The other day I was grilling chicken and burgers for dinner while simultaneously rushing around cleaning the house and feeding the baby her late-afternoon meal. Bless her little heart, she tends to have her hangry (hungry-angry) meltdowns at exactly the least convenient times. All of this combined led to a somewhat frenetic session with the grill, compounding my already serious distaste for touching raw meat. As much as I love cooking, I have never acclimated to prepping and touching raw meats; my health-conscious self doesn't allow for me to leave the skin on the chicken, which then necessitates additional handling to remove the said skin (btw, kitchen scissors are incredibly useful for this purpose!). Already hyperaware of the contaminants that live on raw meat, I'm even more paranoid now because i regularly have to check in with the baby while in the middle of a cooking.
In the midst of this chaos, I found myself keenly aware of which hand had touched the raw meat and which had not. Designating "clean" and "dirty" hands made it simpler to get in and out of the house to the grill without worrying about collateral raw chicken damage on the doorknobs or countertops. Without even thinking, I had reverted to one of the most basic and fundamental SOPs from my grad school training.
SOPs, or standard operating procedures, are the basis of any well-functioning lab or workspace. They ensure that every member of the team follows the same maintenance steps, experimental design methods, and lab hygiene norms. Without strong clearly-defined SOPs small details can be lost, and mistakes that seem innocuous can ruin someone's day (or month). Diagnosing a problem can also be made much simpler, going back through the SOP and identifying the deviations from procedure. The focus on having unambiguous and thoughtful SOP reflects the mindful engineering described in a previous post. The more rigorous and careful the procedures, the more intuitive the basic operation becomes, allowing the user to be more aware of deviations from the norm. It is both a method for habituating to good practices as well as a way to stay acutely cognizant of the noise.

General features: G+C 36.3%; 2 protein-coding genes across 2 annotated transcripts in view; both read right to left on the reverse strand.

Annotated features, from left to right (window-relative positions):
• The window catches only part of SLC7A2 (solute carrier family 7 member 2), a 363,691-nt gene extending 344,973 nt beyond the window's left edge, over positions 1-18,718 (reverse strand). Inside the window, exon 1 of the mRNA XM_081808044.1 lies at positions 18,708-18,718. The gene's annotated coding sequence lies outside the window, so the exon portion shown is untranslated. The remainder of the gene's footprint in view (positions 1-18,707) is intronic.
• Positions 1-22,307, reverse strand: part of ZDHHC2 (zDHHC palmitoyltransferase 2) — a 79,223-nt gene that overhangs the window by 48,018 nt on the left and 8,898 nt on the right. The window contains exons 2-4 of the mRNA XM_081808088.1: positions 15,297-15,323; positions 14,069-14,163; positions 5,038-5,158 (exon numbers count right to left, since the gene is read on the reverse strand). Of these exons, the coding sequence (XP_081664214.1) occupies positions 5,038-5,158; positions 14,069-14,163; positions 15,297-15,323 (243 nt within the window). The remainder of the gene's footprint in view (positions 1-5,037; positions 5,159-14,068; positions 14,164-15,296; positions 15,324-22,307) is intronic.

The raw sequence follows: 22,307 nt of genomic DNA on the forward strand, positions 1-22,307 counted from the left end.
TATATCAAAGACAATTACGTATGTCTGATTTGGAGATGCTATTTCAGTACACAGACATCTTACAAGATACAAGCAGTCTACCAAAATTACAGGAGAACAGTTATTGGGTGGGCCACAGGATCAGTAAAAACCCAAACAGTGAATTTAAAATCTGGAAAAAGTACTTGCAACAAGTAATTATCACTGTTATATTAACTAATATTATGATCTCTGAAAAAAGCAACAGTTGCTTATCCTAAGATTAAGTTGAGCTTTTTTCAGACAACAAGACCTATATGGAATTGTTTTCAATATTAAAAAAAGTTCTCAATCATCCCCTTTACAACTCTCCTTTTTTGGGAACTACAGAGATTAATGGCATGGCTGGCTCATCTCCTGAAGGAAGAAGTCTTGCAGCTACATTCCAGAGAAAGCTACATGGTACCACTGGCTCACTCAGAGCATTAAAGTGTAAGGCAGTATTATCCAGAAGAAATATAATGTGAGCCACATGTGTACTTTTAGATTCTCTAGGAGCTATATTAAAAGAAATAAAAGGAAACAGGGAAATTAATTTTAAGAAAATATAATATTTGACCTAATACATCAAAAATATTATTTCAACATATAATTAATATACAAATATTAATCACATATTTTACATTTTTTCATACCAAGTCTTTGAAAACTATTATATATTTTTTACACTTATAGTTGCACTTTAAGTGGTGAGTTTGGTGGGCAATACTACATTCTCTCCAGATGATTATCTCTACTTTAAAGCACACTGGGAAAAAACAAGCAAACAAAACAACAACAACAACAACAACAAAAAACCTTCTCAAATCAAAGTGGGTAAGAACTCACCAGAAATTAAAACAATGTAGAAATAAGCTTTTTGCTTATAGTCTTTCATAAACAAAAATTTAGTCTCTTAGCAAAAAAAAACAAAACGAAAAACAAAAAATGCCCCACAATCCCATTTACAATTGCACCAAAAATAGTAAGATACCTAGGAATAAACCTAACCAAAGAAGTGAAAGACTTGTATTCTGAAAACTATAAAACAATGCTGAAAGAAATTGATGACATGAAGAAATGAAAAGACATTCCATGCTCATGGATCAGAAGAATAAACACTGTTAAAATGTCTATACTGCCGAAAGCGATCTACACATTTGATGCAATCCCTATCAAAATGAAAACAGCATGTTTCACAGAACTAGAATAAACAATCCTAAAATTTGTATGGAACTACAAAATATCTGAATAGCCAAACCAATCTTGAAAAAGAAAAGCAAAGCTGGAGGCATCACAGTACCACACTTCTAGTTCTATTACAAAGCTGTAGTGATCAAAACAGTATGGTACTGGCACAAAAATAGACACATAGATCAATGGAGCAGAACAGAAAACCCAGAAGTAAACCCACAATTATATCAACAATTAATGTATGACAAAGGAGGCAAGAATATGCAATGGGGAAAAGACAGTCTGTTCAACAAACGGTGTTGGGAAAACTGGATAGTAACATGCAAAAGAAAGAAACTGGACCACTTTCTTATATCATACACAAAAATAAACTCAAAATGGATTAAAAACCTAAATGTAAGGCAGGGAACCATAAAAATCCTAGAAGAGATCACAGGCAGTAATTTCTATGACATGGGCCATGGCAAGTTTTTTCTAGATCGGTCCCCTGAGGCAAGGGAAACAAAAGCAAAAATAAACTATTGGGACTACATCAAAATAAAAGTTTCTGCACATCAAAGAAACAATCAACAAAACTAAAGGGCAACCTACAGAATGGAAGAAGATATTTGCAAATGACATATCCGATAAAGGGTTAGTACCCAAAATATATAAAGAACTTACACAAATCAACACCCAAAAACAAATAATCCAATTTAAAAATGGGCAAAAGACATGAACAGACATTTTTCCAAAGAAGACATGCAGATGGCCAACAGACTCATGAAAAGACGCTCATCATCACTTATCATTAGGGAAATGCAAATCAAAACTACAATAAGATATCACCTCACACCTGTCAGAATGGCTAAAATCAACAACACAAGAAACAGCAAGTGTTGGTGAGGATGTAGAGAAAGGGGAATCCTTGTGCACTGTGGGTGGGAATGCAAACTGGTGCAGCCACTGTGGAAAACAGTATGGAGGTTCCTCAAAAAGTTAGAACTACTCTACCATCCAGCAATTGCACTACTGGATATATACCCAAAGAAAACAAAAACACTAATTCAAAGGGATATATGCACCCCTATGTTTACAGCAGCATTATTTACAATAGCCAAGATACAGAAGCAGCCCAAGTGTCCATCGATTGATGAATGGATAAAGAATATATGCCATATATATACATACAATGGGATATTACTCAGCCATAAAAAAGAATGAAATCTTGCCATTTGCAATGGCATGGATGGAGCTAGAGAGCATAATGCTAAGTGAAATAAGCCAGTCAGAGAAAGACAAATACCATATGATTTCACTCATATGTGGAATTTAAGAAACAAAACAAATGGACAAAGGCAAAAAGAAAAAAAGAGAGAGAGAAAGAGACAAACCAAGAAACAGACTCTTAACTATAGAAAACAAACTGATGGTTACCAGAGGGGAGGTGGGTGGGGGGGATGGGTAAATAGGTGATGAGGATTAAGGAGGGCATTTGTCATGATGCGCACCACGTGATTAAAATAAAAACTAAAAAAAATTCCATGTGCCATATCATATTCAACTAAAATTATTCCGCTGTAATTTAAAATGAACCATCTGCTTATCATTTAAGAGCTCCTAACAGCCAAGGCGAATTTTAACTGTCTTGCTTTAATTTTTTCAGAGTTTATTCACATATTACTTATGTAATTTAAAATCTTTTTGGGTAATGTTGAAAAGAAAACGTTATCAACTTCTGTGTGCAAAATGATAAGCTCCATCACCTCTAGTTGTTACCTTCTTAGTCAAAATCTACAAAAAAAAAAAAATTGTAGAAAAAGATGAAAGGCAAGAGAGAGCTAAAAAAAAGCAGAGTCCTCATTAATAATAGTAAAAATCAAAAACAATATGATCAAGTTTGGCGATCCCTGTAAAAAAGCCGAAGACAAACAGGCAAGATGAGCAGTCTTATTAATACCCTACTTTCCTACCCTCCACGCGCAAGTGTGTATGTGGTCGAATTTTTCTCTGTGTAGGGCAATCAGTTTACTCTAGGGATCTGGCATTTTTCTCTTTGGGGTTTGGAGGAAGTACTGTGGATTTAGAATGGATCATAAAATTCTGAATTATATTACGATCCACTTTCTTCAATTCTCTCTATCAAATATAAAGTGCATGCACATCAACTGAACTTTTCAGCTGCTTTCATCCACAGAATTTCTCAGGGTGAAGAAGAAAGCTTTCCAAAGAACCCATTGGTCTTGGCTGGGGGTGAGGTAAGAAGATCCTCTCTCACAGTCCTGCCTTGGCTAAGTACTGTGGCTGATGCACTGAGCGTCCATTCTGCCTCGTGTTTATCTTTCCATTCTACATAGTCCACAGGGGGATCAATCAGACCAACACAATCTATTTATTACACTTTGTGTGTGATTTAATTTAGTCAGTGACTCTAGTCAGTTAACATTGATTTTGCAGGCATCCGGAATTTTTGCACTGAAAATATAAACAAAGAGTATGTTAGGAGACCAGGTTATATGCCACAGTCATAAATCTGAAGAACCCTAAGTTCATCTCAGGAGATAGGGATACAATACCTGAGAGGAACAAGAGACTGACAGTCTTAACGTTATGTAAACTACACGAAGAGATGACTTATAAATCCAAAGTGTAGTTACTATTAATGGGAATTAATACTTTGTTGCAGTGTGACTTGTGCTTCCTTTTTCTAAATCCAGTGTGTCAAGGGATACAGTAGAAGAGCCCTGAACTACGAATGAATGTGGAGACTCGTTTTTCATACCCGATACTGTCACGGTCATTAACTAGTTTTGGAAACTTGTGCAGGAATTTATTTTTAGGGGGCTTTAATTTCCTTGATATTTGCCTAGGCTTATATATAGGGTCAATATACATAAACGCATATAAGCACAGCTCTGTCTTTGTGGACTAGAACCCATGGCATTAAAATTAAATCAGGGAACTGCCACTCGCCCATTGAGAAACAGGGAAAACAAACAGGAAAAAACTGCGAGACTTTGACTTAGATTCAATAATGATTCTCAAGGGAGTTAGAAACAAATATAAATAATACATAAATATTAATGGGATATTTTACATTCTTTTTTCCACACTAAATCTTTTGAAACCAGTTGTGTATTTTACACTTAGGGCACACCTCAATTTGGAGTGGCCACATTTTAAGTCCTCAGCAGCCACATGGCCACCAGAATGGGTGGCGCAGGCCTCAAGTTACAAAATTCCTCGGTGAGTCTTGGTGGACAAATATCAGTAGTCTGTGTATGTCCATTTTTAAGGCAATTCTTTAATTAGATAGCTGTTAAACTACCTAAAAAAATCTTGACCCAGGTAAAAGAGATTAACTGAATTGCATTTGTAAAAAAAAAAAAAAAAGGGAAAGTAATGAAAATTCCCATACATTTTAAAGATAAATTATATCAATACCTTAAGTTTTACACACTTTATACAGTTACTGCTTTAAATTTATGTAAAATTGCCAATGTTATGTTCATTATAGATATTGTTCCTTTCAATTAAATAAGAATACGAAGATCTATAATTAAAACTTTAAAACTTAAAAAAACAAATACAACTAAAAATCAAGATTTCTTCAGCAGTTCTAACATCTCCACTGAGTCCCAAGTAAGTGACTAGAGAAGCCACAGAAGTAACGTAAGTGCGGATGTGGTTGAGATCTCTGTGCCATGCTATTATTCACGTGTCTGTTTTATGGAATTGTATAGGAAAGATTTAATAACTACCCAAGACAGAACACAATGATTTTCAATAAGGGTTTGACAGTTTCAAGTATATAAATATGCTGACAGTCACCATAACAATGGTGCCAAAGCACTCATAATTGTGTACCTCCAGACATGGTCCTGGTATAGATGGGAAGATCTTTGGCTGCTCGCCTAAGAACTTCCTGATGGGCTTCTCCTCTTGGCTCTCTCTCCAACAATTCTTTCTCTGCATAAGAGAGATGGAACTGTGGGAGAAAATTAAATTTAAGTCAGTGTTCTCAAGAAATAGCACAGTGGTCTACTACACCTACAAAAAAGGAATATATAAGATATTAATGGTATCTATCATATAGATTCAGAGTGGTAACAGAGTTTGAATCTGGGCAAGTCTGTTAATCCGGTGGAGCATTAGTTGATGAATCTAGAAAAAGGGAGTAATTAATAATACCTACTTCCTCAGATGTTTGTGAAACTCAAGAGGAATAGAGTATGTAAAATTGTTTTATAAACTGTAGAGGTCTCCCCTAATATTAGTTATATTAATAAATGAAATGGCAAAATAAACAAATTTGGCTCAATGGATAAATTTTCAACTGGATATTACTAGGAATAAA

While a graduate student, I probably trained 8-10 new students in lab procedures. The first SOP that every grad student learned was, at face value, stupidly easy, but also ended being somewhat of a litmus test for their ability to pick up and maintain procedures. The basic premise was learning how to put on and maintain "clean" gloves. Sounds easy, right? In many respects it is a simple procedure, but it is absolutely crucial for the type of work we did. In molecular beam epitaxy (MBE) research, the quality of work depends heavily on the purity of the vacuum (or ultra-high vacuum) achievable in the machine. Ideally in the 1E-12 - 1E-14 Torr range, even marginal amounts of water vapor contamination can ruin your experiment. (Unless of course you are running an oxide MBE system, but I digress). So you can imagine how critical it is to keep contaminants from reaching the inside of the system. Hence the procedure for clean gloves. Every student had to learn to distinguish "clean" and "dirty" gloves, even though "dirty" in this case doesn't mean actual dirt. The procedure was two-fold:
1) Learning to put on a "clean" nitrile glove over the "dirty" base-layer glove without touching any part of the "clean" glove (other than the cuff).
And (even more importantly):
2) Keeping the "clean" glove clean.
The latter requires a good amount of spatial awareness and unconscious focus. Mindfulness was critical, and I spent many hours demonstrating how to complete procedures that depended at their core on the immaculate condition of the gloves performing the steps. Without this basic SOP, none of the following SOPs would matter. It's mindful engineering that helps keep something as simple as having on clean gloves above the noise of all the other complex steps. Simple, but critical. Mindless but for applied mindfulness.
By the way, I did manage to get everything done in time and the chicken turned out fantastic.